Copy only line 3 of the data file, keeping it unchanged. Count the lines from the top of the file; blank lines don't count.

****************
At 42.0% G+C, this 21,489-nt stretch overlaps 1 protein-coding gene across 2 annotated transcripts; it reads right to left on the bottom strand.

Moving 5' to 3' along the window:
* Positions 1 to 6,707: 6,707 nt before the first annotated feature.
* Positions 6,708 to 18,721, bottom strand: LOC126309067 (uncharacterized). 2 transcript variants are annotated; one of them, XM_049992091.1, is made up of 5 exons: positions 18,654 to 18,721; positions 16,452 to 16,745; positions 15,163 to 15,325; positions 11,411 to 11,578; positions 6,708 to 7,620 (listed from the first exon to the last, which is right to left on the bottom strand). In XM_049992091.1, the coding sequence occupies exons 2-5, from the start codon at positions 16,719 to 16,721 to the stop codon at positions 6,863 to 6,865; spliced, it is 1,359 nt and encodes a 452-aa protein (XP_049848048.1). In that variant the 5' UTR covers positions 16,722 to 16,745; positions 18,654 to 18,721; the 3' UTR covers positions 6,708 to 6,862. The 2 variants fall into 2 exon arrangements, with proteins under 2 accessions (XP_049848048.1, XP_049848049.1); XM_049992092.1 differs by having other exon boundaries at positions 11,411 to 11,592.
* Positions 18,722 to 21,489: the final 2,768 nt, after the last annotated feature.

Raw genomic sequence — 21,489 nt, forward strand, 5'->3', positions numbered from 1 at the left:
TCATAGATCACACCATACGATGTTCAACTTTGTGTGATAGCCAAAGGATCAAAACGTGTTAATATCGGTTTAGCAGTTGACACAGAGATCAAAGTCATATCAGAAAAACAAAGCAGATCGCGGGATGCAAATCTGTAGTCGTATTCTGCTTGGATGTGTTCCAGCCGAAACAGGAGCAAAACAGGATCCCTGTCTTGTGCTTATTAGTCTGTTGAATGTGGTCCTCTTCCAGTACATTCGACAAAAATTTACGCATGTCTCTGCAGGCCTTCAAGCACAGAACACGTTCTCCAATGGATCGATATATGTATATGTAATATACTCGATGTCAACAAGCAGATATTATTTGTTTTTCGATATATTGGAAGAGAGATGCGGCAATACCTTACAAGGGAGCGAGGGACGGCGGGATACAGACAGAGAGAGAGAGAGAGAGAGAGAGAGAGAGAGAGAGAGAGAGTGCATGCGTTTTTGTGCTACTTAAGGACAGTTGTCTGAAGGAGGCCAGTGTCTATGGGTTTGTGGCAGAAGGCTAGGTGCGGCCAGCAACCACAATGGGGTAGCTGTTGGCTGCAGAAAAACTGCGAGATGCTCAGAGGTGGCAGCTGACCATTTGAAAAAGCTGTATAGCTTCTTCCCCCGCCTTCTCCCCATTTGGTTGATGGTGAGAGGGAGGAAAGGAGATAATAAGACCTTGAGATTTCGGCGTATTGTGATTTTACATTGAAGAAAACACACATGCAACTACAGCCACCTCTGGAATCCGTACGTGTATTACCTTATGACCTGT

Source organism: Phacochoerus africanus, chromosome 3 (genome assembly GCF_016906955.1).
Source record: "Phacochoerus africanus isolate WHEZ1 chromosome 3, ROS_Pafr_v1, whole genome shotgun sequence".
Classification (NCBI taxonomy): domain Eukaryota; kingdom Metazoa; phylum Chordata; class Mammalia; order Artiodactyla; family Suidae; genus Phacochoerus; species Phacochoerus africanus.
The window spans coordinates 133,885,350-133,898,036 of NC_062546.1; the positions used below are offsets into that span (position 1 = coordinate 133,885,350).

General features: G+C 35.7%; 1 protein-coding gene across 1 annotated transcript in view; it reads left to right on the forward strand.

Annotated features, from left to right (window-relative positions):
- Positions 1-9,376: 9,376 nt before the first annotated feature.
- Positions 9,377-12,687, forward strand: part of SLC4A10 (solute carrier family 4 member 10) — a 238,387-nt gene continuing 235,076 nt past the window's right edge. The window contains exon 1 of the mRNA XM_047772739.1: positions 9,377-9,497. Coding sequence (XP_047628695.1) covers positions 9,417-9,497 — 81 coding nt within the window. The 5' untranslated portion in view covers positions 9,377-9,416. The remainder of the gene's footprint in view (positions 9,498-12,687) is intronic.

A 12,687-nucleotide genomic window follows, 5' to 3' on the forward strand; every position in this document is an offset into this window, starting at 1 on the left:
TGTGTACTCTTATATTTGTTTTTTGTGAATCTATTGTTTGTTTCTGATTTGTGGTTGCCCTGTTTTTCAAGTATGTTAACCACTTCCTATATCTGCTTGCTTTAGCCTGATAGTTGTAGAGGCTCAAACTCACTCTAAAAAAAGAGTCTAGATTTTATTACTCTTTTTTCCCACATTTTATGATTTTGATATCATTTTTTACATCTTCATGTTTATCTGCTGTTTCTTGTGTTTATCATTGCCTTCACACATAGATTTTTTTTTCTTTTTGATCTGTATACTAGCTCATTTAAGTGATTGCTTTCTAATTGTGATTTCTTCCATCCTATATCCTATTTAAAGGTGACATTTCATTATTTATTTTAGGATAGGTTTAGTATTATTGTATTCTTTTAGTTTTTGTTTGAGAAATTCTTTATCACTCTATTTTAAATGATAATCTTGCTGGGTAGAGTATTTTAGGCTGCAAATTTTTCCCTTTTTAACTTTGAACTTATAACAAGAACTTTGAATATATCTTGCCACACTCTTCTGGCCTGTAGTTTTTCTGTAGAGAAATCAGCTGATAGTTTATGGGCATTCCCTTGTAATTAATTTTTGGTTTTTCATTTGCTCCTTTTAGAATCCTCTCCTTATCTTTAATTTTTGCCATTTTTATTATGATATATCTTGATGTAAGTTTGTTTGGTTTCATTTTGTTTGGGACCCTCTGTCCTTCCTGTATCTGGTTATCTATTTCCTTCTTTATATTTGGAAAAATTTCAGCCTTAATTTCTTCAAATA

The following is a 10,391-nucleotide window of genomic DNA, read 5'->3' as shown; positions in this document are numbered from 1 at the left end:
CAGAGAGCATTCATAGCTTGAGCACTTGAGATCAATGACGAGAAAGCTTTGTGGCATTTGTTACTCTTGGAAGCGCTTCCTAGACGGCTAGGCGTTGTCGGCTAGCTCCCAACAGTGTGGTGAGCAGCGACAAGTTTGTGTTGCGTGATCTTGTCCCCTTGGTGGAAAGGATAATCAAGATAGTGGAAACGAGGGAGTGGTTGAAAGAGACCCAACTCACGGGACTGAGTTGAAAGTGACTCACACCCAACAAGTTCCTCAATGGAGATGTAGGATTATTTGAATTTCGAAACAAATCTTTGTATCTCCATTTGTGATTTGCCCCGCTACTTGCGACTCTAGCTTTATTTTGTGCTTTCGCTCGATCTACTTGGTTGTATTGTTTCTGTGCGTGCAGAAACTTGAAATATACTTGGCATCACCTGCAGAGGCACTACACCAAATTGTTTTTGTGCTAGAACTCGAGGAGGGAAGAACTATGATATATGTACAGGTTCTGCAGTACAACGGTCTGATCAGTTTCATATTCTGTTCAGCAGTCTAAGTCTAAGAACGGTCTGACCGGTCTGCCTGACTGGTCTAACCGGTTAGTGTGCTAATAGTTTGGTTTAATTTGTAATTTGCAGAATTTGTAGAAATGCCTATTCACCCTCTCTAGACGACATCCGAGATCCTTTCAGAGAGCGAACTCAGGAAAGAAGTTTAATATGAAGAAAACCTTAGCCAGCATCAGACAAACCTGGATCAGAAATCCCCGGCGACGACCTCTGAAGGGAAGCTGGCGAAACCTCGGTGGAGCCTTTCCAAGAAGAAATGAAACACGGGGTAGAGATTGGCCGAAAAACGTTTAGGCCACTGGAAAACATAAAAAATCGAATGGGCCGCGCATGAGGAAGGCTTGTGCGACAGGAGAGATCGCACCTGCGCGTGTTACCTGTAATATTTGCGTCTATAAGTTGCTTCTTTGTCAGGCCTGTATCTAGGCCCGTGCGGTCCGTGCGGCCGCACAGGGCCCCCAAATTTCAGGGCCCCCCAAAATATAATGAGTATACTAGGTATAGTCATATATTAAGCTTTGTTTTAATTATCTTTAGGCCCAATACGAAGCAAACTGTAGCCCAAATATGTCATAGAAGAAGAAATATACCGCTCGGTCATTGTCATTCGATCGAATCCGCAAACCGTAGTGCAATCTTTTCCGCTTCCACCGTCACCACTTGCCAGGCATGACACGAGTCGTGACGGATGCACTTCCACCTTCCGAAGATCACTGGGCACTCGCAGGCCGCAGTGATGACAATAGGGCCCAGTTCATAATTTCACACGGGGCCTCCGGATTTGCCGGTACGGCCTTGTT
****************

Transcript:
* Positions 1 to 6,707: 6,707 nt before the first annotated feature.